Another election law specialist, John Coates at Harvard University Law School, said if Russians aimed to shape the outcome of the presidential election, that would meet the definition of an expenditure.

    "The related funds could also be viewed as an illegal contribution to any candidate who coordinates (colludes) with the foreign speaker," Coates said.

    To be sure, no one is saying that coordination took place. What’s in doubt is whether the word "collusion" is as pivotal as Jarrett makes it out to be.

    Coates said discussions between a campaign and a foreigner could violate the law against fraud.

    "Under that statute, it is a federal crime to conspire with anyone, including a foreign government, to ‘deprive another of the intangible right of honest services,’ " Coates said. "That would include fixing a fraudulent election, in my view, within the plain meaning of the statute."

    Josh Douglas at the University of Kentucky Law School offered two other possible relevant statutes.

    "Collusion in a federal election with a foreign entity could potentially fall under other crimes, such as against public corruption," Douglas said. "There's also a general anti-coercion federal election law."

  • The Emergency Room Is No Place For Routine Care

    Right-Wing Media Push Absurd Idea That The Uninsured Can Just Go To The E.R.

    Blog ››› ››› ALEX MORASH

    Right-wing media attempted to pacify the millions of Americans who would lose their health insurance coverage if the American Health Care Act (AHCA) becomes law with the absurd notion that people do not need insurance to receive access to health care via the emergency room. In reality, laws requiring hospitals to treat patients regardless of their ability to pay apply only to emergency care to stabilize a patient; they do not constitute a mandate to provide all of a patient’s routine health care needs.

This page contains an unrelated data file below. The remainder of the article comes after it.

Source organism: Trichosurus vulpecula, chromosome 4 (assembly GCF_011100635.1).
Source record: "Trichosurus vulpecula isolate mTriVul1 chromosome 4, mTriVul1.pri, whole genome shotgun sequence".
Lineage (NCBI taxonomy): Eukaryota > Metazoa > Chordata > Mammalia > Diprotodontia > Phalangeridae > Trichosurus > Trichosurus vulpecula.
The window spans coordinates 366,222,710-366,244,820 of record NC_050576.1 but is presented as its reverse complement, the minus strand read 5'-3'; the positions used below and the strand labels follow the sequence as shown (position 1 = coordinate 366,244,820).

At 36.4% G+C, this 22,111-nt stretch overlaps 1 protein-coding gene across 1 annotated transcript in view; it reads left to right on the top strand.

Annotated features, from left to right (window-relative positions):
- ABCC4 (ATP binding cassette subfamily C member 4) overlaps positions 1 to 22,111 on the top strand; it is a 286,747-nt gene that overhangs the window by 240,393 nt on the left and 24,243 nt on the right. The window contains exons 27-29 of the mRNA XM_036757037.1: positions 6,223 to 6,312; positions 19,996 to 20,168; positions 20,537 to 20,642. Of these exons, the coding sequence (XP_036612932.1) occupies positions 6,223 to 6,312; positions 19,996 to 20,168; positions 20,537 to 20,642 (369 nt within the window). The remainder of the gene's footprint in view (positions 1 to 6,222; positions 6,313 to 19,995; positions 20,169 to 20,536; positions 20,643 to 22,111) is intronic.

Right-wing media have attempted to defend Republicans in the House of Representatives who voted for the AHCA -- a previous version of which was expected to strip health insurance coverage from up to 24 million Americans -- by pushing the misleading idea that those without medical coverage can just go to the emergency room. On the May 7 edition of Fox Broadcasting’s Fox News Sunday, former Republican Speaker of the House Newt Gingrich dismissed late-night comedian Jimmy Kimmel’s heartfelt plea that no child should go without health care on account of their family’s finances, denouncing what he called the “mythology of the left” and claiming hospitals will treat a sick person regardless of their ability to pay. On the May 8 edition of Fox News’ Happening Now, The Blaze’s Lawrence Jones pushed the same narrative that those without health insurance can access care at emergency rooms when he attempted to defend Rep. Raul Labrador’s (R-ID) comments at a town hall that “nobody dies because they don’t have access to health care.” This narrative even made it’s way onto the May 9 edition of MSNBC’s Morning Joe, where host Joe Scarborough claimed that “we already have universal health care coverage; the problem is that so much of it is driven by emergency room visits.”